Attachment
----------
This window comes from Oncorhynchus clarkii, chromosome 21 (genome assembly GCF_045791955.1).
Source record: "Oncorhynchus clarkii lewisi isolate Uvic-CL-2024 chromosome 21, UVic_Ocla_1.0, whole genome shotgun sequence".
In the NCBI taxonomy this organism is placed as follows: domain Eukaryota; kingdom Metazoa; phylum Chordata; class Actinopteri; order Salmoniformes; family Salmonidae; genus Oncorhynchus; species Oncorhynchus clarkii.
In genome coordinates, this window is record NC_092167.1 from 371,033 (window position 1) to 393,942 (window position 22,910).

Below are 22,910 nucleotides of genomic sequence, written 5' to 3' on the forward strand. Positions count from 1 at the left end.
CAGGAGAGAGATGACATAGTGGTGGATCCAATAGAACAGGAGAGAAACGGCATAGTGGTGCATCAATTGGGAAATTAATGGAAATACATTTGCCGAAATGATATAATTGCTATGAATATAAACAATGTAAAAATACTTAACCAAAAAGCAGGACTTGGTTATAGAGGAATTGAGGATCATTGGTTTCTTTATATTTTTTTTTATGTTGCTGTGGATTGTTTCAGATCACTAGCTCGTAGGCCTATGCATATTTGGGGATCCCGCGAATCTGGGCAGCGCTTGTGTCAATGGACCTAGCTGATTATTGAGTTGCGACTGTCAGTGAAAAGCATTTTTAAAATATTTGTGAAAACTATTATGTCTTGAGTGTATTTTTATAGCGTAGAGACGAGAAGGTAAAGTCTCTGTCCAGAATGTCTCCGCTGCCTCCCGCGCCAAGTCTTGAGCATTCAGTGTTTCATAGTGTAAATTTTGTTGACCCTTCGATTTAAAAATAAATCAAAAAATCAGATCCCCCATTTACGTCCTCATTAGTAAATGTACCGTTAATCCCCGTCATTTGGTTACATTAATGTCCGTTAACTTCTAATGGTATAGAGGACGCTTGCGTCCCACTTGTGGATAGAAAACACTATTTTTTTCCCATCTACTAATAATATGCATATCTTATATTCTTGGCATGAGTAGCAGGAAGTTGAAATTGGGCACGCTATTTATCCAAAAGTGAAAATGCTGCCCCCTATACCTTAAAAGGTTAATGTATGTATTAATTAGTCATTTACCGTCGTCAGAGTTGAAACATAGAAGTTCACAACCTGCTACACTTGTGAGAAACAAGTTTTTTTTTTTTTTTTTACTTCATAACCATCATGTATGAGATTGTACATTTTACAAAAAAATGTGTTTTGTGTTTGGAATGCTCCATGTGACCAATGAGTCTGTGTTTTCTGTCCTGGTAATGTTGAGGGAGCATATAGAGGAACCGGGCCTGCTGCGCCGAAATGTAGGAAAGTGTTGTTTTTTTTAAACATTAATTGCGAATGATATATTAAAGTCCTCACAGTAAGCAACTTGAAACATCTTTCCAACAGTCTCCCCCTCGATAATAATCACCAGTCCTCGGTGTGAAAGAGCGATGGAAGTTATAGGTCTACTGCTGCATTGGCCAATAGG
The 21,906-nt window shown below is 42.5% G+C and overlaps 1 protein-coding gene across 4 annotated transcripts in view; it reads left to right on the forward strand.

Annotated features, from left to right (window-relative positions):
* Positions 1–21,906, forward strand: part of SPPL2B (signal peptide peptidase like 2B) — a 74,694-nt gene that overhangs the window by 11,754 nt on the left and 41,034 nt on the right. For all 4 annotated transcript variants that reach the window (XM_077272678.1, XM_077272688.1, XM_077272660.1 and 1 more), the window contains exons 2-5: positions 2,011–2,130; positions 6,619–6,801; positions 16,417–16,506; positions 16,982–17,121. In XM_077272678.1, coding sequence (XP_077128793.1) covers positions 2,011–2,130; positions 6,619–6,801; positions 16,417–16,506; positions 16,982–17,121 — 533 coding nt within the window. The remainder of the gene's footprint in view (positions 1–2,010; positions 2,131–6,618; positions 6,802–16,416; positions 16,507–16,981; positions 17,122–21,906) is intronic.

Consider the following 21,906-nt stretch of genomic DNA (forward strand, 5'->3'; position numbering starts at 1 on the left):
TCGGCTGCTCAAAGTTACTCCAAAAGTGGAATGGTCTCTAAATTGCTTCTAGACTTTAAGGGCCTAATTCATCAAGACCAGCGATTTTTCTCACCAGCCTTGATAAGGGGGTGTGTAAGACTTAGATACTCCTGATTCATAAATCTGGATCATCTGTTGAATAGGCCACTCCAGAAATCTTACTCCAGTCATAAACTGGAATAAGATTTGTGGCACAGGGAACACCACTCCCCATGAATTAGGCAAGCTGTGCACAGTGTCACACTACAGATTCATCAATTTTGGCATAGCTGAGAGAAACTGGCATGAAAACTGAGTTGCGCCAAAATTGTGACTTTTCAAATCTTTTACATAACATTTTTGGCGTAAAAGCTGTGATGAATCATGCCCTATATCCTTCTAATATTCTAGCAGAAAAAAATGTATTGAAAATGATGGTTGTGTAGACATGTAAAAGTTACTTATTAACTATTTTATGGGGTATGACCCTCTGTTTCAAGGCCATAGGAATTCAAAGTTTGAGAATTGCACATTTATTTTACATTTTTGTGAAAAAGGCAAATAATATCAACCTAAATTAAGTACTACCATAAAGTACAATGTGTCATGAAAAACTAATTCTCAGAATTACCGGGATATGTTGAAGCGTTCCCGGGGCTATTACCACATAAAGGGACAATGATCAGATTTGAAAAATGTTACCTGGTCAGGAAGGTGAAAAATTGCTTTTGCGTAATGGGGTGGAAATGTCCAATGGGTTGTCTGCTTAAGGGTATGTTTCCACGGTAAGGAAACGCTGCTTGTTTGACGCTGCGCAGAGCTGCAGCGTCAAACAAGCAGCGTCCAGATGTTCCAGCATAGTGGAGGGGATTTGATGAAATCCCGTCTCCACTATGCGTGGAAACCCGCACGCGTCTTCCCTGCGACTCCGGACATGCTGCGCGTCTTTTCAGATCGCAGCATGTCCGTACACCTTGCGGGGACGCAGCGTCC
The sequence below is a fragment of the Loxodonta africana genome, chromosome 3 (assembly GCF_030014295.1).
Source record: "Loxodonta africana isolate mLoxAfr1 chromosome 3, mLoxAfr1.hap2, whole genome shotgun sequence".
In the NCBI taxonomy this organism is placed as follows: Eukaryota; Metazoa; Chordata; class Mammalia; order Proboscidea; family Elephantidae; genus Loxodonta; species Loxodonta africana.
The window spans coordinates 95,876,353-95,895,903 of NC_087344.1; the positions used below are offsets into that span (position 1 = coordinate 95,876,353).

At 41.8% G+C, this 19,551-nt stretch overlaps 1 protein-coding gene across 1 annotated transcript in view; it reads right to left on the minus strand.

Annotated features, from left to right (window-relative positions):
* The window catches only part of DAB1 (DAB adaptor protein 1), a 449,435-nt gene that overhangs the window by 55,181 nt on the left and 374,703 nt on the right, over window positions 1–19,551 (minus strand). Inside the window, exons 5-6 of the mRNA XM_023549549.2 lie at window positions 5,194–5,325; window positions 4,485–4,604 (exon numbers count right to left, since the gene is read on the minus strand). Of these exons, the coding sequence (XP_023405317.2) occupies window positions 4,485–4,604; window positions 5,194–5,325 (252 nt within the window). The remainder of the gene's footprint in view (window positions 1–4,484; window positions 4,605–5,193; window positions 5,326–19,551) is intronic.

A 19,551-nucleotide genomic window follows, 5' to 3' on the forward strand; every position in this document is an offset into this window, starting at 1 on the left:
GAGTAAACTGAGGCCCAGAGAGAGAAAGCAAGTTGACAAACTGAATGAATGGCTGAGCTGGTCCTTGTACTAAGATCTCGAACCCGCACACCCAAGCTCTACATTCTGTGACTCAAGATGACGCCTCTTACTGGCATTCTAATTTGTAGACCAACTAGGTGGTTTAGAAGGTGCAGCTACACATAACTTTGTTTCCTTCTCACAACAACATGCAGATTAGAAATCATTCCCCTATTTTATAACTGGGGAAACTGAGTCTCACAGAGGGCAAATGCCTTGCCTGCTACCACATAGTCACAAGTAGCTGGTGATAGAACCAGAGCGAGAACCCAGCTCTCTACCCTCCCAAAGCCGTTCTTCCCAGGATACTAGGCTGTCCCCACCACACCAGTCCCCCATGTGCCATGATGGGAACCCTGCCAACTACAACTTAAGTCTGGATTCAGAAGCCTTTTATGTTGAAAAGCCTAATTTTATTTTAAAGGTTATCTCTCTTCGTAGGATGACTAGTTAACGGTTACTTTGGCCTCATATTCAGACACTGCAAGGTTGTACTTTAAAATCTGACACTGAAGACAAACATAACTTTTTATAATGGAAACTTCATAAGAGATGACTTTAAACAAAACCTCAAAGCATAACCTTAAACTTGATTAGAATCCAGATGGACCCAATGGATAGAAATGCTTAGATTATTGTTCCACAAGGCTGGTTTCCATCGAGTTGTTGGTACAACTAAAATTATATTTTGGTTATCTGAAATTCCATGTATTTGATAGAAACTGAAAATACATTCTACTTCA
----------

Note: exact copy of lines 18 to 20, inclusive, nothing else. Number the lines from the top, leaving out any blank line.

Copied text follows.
* The window catches only part of DAB1 (DAB adaptor protein 1), a 449,435-nt gene that overhangs the window by 55,181 nt on the left and 374,703 nt on the right, over window positions 1–19,551 (minus strand). Inside the window, exons 5-6 of the mRNA XM_023549549.2 lie at window positions 5,194–5,325; window positions 4,485–4,604 (exon numbers count right to left, since the gene is read on the minus strand). Of these exons, the coding sequence (XP_023405317.2) occupies window positions 4,485–4,604; window positions 5,194–5,325 (252 nt within the window). The remainder of the gene's footprint in view (window positions 1–4,484; window positions 4,605–5,193; window positions 5,326–19,551) is intronic.

A 19,551-nucleotide genomic window follows, 5' to 3' on the forward strand; every position in this document is an offset into this window, starting at 1 on the left:
GAGTAAACTGAGGCCCAGAGAGAGAAAGCAAGTTGACAAACTGAATGAATGGCTGAGCTGGTCCTTGTACTAAGATCTCGAACCCGCACACCCAAGCTCTACATTCTGTGACTCAAGATGACGCCTCTTACTGGCATTCTAATTTGTAGACCAACTAGGTGGTTTAGAAGGTGCAGCTACACATAACTTTGTTTCCTTCTCACAACAACATGCAGATTAGAAATCATTCCCCTATTTTATAACTGGGGAAACTGAGTCTCACAGAGGGCAAATGCCTTGCCTGCTACCACATAGTCACAAGTAGCTGGTGATAGAACCAGAGCGAGAACCCAGCTCTCTACCCTCCCAAAGCCGTTCTTCCCAGGATACTAGGCTGTCCCCACCACACCAGTCCCCCATGTGCCATGATGGGAACCCTGCCAACTACAACTTAAGTCTGGATTCAGAAGCCTTTTATGTTGAAAAGCCTAATTTTATTTTAAAGGTTATCTCTCTTCGTAGGATGACTAGTTAACGGTTACTTTGGCCTCATATTCAGACACTGCAAGGTTGTACTTTAAAATCTGACACTGAAGACAAACATAACTTTTTATAATGGAAACTTCATAAGAGATGACTTTAAACAAAACCTCAAAGCATAACCTTAAACTTGATTAGAATCCAGATGGACCCAATGGATAGAAATGCTTAGATTATTGTTCCACAAGGCTGGTTTCCATCGAGTTGTTGGTACAACTAAAATTATATTTTGGTTATCTGAAATTCCATGTATTTGATAGAAACTGAAAATACATTCTACTTCA